• General insurance and gambling services are subject to special GST rules that apply GST on a net basis. Amendments will extend and modify these rules to apply where non-resident suppliers provide these services to New Zealand-resident consumers.
  • The Commissioner of Inland Revenue will have the discretion to require a person to register and pay the GST in cases when a person provides false or misleading information about themselves in order to avoid GST, if the GST amount involved is substantial or the behaviour is repeated.
  • A simplified “pay-only” registration system should be made available to offshore suppliers that are only required to return GST and who do not have any New Zealand GST costs to claim back.
  • For the period from 1 October 2016 to 31 March 2017, non-resident suppliers of remote services will have a default taxable period of six months (or an optional taxable period of two months). After this transitional period, these suppliers will have quarterly taxable periods.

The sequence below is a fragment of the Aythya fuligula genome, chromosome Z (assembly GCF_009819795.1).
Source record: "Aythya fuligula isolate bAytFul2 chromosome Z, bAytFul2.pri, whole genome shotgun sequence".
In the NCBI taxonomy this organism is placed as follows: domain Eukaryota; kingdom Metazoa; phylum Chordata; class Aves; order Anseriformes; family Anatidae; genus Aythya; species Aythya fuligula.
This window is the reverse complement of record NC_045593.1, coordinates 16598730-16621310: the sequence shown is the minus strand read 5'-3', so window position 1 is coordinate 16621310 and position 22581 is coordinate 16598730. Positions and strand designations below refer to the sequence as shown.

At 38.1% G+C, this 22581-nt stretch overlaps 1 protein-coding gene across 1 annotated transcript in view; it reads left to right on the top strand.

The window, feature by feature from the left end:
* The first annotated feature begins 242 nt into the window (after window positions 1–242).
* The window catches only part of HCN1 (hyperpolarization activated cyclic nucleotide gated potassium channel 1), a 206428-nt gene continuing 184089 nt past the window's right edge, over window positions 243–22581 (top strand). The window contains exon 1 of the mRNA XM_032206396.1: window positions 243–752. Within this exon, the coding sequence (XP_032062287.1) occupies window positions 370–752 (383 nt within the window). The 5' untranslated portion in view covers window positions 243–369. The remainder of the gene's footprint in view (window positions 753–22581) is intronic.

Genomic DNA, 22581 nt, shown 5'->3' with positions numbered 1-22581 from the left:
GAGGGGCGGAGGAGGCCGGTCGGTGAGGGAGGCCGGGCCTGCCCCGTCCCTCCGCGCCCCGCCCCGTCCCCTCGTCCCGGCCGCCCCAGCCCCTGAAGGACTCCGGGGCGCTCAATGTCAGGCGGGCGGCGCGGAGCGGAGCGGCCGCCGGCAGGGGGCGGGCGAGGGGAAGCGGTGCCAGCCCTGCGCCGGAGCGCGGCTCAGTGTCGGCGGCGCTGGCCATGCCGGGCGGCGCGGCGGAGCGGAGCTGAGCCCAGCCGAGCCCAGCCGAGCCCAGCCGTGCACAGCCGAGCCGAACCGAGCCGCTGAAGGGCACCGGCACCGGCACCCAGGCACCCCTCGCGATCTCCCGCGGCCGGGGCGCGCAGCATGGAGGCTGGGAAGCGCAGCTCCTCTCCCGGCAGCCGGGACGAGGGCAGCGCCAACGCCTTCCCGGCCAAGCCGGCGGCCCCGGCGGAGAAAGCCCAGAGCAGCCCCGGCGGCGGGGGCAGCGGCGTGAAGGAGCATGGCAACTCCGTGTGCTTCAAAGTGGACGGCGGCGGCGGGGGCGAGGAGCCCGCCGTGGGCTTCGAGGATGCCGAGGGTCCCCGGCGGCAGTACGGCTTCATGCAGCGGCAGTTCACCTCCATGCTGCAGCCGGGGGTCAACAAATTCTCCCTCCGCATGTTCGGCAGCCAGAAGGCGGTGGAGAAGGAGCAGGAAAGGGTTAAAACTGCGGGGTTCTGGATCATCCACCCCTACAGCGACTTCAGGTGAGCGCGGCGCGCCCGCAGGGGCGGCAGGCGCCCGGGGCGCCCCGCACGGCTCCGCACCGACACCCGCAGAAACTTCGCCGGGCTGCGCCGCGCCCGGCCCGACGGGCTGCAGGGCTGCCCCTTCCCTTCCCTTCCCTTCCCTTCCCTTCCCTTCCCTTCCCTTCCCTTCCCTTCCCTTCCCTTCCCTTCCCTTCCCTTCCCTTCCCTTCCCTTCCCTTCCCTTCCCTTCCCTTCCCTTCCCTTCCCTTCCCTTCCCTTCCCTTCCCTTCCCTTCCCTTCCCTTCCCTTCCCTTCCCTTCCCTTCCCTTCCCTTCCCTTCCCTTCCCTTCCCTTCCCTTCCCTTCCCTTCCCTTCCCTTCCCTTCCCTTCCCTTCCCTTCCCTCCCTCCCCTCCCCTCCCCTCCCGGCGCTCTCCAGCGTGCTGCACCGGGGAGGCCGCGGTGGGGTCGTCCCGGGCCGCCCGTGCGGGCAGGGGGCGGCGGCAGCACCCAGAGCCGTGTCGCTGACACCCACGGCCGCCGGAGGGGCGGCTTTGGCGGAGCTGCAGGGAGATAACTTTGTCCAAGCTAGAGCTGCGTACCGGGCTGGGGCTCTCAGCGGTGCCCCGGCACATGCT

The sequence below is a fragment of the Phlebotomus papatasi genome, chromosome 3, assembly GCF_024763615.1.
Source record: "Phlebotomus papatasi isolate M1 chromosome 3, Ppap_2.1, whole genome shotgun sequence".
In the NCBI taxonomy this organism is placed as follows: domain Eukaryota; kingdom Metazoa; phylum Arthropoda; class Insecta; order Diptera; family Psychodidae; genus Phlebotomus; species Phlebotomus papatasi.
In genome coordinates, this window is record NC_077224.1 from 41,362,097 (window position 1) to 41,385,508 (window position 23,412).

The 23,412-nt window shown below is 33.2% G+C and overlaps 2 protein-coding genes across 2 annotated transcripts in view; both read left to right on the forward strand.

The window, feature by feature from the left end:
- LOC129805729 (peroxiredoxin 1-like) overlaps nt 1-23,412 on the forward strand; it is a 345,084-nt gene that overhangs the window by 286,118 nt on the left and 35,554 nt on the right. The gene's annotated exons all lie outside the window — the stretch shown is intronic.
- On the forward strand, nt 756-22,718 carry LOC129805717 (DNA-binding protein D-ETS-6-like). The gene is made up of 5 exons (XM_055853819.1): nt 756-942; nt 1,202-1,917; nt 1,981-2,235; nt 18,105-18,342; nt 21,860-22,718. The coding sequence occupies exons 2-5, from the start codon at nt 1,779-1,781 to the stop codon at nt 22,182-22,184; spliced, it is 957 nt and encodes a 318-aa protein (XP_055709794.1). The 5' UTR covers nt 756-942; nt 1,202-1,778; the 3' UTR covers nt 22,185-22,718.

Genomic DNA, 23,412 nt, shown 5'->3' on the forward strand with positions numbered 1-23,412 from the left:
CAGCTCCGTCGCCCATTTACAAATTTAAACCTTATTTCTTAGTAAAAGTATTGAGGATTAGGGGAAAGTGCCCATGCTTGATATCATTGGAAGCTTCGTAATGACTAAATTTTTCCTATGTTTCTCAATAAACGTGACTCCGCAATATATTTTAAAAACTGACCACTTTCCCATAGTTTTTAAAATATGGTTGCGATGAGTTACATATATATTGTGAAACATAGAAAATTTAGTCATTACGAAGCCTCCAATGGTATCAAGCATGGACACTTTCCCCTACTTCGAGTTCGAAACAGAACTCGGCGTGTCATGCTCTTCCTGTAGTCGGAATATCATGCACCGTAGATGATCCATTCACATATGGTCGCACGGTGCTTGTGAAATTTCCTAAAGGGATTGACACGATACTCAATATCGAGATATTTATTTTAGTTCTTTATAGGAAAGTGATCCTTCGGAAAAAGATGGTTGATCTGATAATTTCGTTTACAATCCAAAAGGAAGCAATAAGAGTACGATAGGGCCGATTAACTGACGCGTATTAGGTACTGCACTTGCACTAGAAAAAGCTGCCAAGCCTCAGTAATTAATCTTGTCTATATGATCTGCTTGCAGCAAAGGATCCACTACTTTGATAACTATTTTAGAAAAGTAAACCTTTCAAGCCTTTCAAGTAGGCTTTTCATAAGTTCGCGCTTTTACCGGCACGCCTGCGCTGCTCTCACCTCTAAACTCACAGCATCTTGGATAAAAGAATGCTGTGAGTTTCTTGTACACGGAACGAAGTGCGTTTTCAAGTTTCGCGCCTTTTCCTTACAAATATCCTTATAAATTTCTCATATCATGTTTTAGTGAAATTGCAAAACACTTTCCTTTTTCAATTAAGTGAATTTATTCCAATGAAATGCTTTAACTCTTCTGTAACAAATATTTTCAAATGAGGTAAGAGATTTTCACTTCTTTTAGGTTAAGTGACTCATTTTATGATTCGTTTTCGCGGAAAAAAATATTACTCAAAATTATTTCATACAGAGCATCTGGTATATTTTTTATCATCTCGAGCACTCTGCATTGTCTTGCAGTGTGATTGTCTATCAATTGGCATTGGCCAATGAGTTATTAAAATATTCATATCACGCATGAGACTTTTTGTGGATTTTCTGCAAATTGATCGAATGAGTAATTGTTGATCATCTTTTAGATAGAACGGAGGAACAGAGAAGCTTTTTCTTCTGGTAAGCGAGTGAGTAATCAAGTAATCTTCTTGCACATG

• A new rule will prevent double taxation from arising on supplies of remote services performed in New Zealand to a non-resident consumer, by allowing a deduction against the supplier’s liability for New Zealand GST to the extent that the supply has already been taxed in another jurisdiction.

The proposed amendments follow proposals outlined in the discussion document GST: Cross-border services, intangibles, and goods released in August 2015. Submissions generally supported the proposals in the discussion document. The new rules will apply to supplies made after 1 October 2016. All references are to the Goods and Services Tax Act 1985 (GST Act) unless otherwise specified.